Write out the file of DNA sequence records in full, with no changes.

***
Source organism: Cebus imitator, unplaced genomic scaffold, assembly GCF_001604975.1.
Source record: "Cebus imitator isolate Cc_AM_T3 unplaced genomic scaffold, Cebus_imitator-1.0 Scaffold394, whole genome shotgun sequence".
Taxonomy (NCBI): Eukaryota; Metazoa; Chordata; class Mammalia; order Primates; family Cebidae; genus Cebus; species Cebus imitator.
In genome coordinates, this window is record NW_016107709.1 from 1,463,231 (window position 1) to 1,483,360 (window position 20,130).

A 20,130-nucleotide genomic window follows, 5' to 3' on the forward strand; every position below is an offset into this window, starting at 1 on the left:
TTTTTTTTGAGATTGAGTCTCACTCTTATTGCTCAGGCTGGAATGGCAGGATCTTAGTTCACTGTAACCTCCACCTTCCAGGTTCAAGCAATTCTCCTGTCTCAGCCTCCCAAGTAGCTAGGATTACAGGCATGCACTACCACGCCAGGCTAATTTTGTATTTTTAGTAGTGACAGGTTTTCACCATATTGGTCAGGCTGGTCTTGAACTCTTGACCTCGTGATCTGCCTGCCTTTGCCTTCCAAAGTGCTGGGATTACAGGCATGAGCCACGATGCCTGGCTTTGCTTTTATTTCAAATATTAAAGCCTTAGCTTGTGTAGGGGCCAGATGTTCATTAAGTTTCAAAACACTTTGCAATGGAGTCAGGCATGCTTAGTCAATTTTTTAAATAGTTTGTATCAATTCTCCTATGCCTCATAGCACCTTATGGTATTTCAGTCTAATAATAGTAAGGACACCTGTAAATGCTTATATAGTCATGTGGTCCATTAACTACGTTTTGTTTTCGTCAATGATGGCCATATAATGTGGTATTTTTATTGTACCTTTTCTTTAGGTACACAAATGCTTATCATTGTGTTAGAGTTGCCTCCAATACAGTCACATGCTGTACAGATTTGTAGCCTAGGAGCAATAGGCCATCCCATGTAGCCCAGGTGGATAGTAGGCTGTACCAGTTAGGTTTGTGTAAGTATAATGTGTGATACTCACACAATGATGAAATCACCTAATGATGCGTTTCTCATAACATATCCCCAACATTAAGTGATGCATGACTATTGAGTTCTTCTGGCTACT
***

Source organism: Cebus imitator, unplaced genomic scaffold, assembly GCF_001604975.1.
Source record: "Cebus imitator isolate Cc_AM_T3 unplaced genomic scaffold, Cebus_imitator-1.0 Scaffold394, whole genome shotgun sequence".
Taxonomy (NCBI): Eukaryota; Metazoa; Chordata; class Mammalia; order Primates; family Cebidae; genus Cebus; species Cebus imitator.
In genome coordinates, this window is record NW_016107709.1 from 1,463,231 (window position 1) to 1,483,360 (window position 20,130).

A 20,130-nucleotide genomic window follows, 5' to 3' on the forward strand; every position below is an offset into this window, starting at 1 on the left:
TTTTTTTTGAGATTGAGTCTCACTCTTATTGCTCAGGCTGGAATGGCAGGATCTTAGTTCACTGTAACCTCCACCTTCCAGGTTCAAGCAATTCTCCTGTCTCAGCCTCCCAAGTAGCTAGGATTACAGGCATGCACTACCACGCCAGGCTAATTTTGTATTTTTAGTAGTGACAGGTTTTCACCATATTGGTCAGGCTGGTCTTGAACTCTTGACCTCGTGATCTGCCTGCCTTTGCCTTCCAAAGTGCTGGGATTACAGGCATGAGCCACGATGCCTGGCTTTGCTTTTATTTCAAATATTAAAGCCTTAGCTTGTGTAGGGGCCAGATGTTCATTAAGTTTCAAAACACTTTGCAATGGAGTCAGGCATGCTTAGTCAATTTTTTAAATAGTTTGTATCAATTCTCCTATGCCTCATAGCACCTTATGGTATTTCAGTCTAATAATAGTAAGGACACCTGTAAATGCTTATATAGTCATGTGGTCCATTAACTACGTTTTGTTTTCGTCAATGATGGCCATATAATGTGGTATTTTTATTGTACCTTTTCTTTAGGTACACAAATGCTTATCATTGTGTTAGAGTTGCCTCCAATACAGTCACATGCTGTACAGATTTGTAGCCTAGGAGCAATAGGCCATCCCATGTAGCCCAGGTGGATAGTAGGCTGTACCAGTTAGGTTTGTGTAAGTATAATGTGTGATACTCACACAATGATGAAATCACCTAATGATGCGTTTCTCATAACATATCCCCAACATTAAGTGATGCATGACTATTGAGTTCTTCTGGCTACT